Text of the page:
These are uncharted waters
Apple’s Worldwide Developer Conference was yesterday, and at the introductory keynote event company CEO Tim Cook alongside a couple of other Apple executives (including a cameo by Dr. Dre) introduced a whole slew of new software goodies ranging from revolutionary to evolutionary. Arguably the real star of the show, however, was the company’s eleventh major OS X release, OS X 10.10 Yosemite (10.0 being the first).
While Apple has been focusing on the little things with no major overhauls on the Mac side of things for quite some time now, OS X Yosemite marks a drastic change for the software that all of the Mac line of computers will be running come this Autumn. Taking more than a few cues from the software’s younger, more portable sibling – iOS 7 – Yosemite definitely falls under the “revolution” side of the aisle while this year’s iOS 8 update fell on the “evolutionary” side.
But is it any good? We’ve got our hands on the OS X 10.10 Yosemite Developer Preview that the company gave to all paying OS X Developers yesterday. Let’s take a look after the break.
The first thing you might notice is the new icon set, seen here on the new dock – now with way less annoying 3D. Apple obviously asked for Jony Ive’s help here as the icons spew the same sort of polarizing style that the icon set on iOS 7 is infamous for; you only need to look at the Safari icon here to know what the deal is going to be. (Editor’s Note: The iTunes icon represented in these screenshots is not representative of the default icon found in OS X Yosemite – sorry about that!)
OS X’s application launcher, Launchpad, remains mostly untouched in the OS X Yosemite Developer Preview – though it does show off all of those gradient-loving new icons in one convenient place. Note that some icons, such as Dashboard, have gotten a little less love than others – no surprise considering Dashboard itself remains effectively untouched, and Apple has introduced a new platform for widgets – Notification Center.
New in both OS X Yosemite and iOS 8, Apple has gone back to the drawing board and totally reconceptualized what a “Widget” is. Apple has added widget support to Notification Center, seen above with a couple of built in system widgets enabled – weather, which appears to be (mostly) nonfunctional at the moment, Reminders, Calendar, and Social. Third party developers are of course able to develop their own widgets to work on both of Apple’s platforms.
But it’s not just the overall UI and UX that has seen an overhaul in Yosemite – Apple has gone back to the drawing board, totally redesigning quite a few of the operating system’s built in applications. Safari, seen above, has gotten arguably the biggest update of the bunch, with a new, minimalistic ribbon that leaves more room for a site’s content.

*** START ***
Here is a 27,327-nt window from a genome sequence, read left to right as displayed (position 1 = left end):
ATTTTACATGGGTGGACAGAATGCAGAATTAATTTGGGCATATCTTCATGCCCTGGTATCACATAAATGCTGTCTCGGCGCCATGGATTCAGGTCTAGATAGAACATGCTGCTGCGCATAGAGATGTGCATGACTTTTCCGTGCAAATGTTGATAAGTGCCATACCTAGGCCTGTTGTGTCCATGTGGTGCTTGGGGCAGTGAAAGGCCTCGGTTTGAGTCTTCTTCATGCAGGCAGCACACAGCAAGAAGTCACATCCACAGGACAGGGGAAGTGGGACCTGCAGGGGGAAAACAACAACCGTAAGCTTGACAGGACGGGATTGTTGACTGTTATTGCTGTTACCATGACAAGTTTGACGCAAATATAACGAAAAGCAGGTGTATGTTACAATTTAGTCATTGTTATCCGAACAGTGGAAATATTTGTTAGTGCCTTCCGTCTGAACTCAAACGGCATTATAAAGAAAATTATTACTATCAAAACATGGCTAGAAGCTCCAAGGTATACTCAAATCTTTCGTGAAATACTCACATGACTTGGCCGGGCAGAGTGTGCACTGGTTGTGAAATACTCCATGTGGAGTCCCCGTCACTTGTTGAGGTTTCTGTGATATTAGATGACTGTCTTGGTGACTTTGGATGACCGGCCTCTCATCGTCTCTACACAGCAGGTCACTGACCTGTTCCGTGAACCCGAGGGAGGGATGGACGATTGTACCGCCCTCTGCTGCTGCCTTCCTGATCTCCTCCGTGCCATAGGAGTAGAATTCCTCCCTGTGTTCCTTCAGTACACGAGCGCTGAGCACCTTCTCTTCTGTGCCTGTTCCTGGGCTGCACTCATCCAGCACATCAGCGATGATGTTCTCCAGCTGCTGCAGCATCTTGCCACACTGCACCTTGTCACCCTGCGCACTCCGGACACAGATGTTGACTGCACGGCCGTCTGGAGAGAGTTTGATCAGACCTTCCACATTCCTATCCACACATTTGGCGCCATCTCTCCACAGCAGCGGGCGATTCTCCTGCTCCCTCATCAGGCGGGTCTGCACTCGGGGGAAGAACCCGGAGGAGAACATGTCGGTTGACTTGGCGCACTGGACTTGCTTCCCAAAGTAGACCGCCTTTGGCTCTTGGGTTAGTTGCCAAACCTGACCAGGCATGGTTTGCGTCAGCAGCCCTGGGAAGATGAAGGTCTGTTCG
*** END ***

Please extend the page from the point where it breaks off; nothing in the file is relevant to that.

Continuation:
While Yosemite is all about the design, that doesn’t mean that there aren’t new features to speak of. Apple has built Spotlight right into Safari’s address bar, which now automatically searches for a site most relevant to your search term. For example, in the screenshot above, typing “Diggnation” into the address bar leads Spotlight to the Wikipedia entry for the show.
Speaking of Spotlight, it’s now way more useful in Yosemite than it ever was in Mavericks and prior – it now searches far more things, both on your computer and throughout the internet. One neat example is if you type in a type of food – for example, Mexican Food – Spotlight will now search for the nearest Mexican restaurants nearby. Handy!
While that’s all fine and dandy, it’s hard to talk about the OS X Yosemite Developer Preview without talking about the massive amount of bugs found in the release. This is clearly not a system any sane person will want to be running on their primary driver – so don’t be so keen to upgrade that Mavericks install just yet. In my one short night and morning with Yosemite, I’ve experienced application crashes, design glitches, sluggish animations, totally broken animations, broken first party and third party applications a like – I’m looking at you, Final Cut Pro 7, which has finally kicked the bucket in Yosemite and is now completely broken – and much, much more.
So at the moment, I guess it’s fair to say that the OS X Yosemite Developer Preview is good at really two things, and two things only – being a starting point for developers to build the future of OS X and iOS applications off of – d’uh – and to give an early representation of what the future of the platform will actually look like. For everything else, you’ll have to wait until Apple tidies the release up enough to release the public preview of Yosemite, which Apple says will be coming this summer.